Vanderbilt Law Review


Barry E. Adler

First Page



A financially distressed individual or corporation employs the bankruptcy process only as a last resort. The study of bankruptcy law, however, need not, and should not, be an afterthought. The traditional bodies of law that compose private ordering are the laws of property, contract, and tort. Property law establishes private entitlements that can be specifically enforced against the world. Contract law permits individuals to exchange obligations and thus invest one another with entitlements. Tort law creates its own set of entitlements and imposes liability for unwanted interference with those or other entitlements. These bodies of law are often presented as complete, either unto them- selves or in combination with the others. Few might recognize these laws as part of bankruptcy law, even broadly defined. But the issues of bankruptcy law are inextricably intertwined with the rest of private law.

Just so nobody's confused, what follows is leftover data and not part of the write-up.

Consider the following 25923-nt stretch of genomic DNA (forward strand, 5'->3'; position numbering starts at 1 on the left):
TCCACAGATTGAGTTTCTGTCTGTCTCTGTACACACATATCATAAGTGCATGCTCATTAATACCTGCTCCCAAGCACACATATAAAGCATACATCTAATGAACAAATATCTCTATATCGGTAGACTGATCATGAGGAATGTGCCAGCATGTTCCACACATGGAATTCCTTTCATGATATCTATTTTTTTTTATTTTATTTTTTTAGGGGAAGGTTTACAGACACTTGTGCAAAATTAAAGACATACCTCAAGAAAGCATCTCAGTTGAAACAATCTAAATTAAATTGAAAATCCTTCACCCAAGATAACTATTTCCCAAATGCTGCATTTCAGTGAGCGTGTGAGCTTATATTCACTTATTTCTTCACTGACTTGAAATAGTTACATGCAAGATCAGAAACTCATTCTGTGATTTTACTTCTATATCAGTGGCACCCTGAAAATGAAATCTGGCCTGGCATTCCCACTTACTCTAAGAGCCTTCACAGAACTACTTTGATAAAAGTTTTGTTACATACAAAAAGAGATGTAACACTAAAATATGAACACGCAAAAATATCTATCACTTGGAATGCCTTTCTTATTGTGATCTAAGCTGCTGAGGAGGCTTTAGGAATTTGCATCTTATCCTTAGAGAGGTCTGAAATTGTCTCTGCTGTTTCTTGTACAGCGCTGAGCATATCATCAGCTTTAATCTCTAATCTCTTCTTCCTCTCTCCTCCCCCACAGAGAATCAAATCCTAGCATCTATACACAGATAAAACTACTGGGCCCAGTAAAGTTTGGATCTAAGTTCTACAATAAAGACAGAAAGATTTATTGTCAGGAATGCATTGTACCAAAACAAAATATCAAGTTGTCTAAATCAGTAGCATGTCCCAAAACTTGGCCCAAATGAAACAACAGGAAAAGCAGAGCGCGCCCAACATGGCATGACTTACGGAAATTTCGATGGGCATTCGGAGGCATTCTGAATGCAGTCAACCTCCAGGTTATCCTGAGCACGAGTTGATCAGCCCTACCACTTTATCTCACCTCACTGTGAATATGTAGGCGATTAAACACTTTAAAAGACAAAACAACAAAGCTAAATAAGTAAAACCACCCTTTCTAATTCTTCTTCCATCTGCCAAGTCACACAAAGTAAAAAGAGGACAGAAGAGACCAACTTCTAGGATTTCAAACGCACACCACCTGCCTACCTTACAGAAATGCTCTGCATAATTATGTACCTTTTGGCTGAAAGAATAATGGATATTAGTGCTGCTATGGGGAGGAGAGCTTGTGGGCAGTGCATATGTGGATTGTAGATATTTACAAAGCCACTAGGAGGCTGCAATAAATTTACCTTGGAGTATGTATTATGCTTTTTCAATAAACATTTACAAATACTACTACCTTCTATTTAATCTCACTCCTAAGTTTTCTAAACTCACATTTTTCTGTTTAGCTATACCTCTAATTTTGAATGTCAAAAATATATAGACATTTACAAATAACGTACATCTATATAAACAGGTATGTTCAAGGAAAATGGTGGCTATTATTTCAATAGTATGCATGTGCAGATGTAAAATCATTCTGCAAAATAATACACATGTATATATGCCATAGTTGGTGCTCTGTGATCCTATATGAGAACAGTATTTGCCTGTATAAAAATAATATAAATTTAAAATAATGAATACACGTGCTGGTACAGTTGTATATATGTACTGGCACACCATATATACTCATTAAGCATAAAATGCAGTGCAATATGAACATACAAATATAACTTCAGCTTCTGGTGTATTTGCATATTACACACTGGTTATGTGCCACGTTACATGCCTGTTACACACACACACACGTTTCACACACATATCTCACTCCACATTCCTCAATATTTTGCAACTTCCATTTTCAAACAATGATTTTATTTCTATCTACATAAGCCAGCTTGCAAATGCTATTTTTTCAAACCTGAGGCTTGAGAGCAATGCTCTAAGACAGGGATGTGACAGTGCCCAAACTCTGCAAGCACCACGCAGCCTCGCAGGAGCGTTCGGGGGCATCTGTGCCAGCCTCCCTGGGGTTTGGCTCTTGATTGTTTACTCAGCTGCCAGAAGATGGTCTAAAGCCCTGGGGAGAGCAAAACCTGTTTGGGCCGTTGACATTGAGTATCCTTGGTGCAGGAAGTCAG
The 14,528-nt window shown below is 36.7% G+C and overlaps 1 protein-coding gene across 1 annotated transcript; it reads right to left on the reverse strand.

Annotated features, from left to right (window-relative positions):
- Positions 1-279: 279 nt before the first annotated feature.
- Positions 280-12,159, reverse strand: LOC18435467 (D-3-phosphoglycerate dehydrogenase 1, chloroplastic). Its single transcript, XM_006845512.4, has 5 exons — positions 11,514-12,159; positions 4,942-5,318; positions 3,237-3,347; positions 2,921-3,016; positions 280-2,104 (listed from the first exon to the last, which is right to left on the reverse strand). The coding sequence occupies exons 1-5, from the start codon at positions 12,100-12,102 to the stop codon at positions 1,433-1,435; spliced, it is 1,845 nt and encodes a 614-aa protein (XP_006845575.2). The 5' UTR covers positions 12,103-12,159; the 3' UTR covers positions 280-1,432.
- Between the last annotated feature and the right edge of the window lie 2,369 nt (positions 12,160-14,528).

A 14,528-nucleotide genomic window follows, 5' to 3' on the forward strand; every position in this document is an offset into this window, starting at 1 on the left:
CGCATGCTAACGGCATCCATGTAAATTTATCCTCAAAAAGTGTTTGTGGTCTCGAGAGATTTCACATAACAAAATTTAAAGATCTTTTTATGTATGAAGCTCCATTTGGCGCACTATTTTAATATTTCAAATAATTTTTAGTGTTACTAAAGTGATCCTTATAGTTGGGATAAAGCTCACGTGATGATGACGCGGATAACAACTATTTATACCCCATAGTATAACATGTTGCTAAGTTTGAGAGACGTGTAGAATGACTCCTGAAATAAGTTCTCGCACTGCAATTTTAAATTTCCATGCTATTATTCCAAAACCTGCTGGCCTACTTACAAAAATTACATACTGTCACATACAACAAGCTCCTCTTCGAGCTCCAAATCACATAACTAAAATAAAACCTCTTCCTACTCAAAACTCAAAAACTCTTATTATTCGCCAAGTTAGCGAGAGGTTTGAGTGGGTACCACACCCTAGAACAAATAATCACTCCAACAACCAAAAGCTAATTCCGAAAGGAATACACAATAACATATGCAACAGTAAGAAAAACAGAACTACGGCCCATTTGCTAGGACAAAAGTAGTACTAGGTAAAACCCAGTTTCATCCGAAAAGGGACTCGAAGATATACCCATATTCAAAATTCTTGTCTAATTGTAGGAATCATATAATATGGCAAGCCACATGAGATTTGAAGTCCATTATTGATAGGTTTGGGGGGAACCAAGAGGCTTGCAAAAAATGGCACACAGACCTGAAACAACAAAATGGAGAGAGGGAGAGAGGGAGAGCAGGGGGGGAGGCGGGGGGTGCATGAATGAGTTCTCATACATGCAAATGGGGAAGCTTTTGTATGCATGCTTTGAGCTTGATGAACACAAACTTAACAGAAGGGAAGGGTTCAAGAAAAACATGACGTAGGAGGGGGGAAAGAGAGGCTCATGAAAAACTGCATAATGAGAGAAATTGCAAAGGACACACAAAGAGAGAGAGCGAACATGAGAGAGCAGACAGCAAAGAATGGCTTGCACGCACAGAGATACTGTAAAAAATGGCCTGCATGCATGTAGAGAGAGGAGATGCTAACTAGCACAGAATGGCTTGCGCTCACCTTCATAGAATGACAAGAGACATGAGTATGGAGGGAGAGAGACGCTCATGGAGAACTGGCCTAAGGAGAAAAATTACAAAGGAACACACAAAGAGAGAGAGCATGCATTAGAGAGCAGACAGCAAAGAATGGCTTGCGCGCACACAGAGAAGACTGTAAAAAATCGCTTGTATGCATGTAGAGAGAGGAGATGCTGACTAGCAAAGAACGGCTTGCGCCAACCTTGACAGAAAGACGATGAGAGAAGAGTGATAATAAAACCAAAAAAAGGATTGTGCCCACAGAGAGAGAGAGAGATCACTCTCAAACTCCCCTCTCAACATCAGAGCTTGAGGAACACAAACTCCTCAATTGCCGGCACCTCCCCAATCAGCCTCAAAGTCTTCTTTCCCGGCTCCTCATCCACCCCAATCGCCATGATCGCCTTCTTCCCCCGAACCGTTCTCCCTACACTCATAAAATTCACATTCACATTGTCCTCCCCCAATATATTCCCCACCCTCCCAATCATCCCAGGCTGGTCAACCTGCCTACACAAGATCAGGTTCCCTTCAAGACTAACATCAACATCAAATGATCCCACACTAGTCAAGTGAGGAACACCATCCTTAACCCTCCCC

The world is not so orderly that entitlements, obligations, or duties are meaningful simply because the law intends them to be so. In reality, property rights often matter only because obligations conflict, while obligations are breached and duties disregarded because the obligor or transgressor simply lacks the capacity to comply. Where such conflict or incapacity exists, bankruptcy law fills the breach, not fully to resurrect all the impaired claims-this would be impossible- but to choose among them. There are two points here. First, the classic bodies of private law can best be seen, in part, as bankruptcy law (broadly defined). Second, if one imagines that private individuals transact in the shadow of the law, that shadow is cast no less by bankruptcy law than by the classic law of property, contract, and tort, or by derivatives thereof such as corporate law. The content of bankruptcy law, as much as the distinct features of other bodies of law, can be expected to influence the activity of individuals, not merely after the fall, but from the outset.